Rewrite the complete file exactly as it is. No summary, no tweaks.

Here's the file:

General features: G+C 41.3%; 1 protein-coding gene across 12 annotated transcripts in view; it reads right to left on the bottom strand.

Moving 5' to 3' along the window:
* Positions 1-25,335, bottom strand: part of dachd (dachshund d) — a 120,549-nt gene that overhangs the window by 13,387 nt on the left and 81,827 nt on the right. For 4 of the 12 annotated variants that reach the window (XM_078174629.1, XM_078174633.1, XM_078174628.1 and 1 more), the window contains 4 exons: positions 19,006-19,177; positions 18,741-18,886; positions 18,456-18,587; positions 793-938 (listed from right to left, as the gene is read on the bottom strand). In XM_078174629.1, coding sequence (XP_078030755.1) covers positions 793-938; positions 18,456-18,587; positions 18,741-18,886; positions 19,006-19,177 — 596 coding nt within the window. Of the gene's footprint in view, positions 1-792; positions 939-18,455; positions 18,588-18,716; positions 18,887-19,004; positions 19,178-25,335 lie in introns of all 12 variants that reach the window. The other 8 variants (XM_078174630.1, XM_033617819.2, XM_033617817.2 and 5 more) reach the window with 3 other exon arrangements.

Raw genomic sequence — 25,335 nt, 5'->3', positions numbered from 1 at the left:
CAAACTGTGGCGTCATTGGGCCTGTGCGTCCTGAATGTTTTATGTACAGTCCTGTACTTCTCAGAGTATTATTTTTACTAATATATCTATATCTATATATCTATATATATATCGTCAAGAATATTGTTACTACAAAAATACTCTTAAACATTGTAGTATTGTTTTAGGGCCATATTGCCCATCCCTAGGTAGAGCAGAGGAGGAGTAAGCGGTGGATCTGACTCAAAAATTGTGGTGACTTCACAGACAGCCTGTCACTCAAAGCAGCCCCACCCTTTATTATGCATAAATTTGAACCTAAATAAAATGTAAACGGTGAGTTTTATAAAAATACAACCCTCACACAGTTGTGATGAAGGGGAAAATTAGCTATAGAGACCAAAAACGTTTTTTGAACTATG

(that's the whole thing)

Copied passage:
General features: G+C 41.3%; 1 protein-coding gene across 12 annotated transcripts in view; it reads right to left on the bottom strand.

Moving 5' to 3' along the window:
* Positions 1-25,335, bottom strand: part of dachd (dachshund d) — a 120,549-nt gene that overhangs the window by 13,387 nt on the left and 81,827 nt on the right. For 4 of the 12 annotated variants that reach the window (XM_078174629.1, XM_078174633.1, XM_078174628.1 and 1 more), the window contains 4 exons: positions 19,006-19,177; positions 18,741-18,886; positions 18,456-18,587; positions 793-938 (listed from right to left, as the gene is read on the bottom strand). In XM_078174629.1, coding sequence (XP_078030755.1) covers positions 793-938; positions 18,456-18,587; positions 18,741-18,886; positions 19,006-19,177 — 596 coding nt within the window. Of the gene's footprint in view, positions 1-792; positions 939-18,455; positions 18,588-18,716; positions 18,887-19,004; positions 19,178-25,335 lie in introns of all 12 variants that reach the window. The other 8 variants (XM_078174630.1, XM_033617819.2, XM_033617817.2 and 5 more) reach the window with 3 other exon arrangements.

Raw genomic sequence — 25,335 nt, 5'->3', positions numbered from 1 at the left:
CAAACTGTGGCGTCATTGGGCCTGTGCGTCCTGAATGTTTTATGTACAGTCCTGTACTTCTCAGAGTATTATTTTTACTAATATATCTATATCTATATATCTATATATATATCGTCAAGAATATTGTTACTACAAAAATACTCTTAAACATTGTAGTATTGTTTTAGGGCCATATTGCCCATCCCTAGGTAGAGCAGAGGAGGAGTAAGCGGTGGATCTGACTCAAAAATTGTGGTGACTTCACAGACAGCCTGTCACTCAAAGCAGCCCCACCCTTTATTATGCATAAATTTGAACCTAAATAAAATGTAAACGGTGAGTTTTATAAAAATACAACCCTCACACAGTTGTGATGAAGGGGAAAATTAGCTATAGAGACCAAAAACGTTTTTTGAACTATG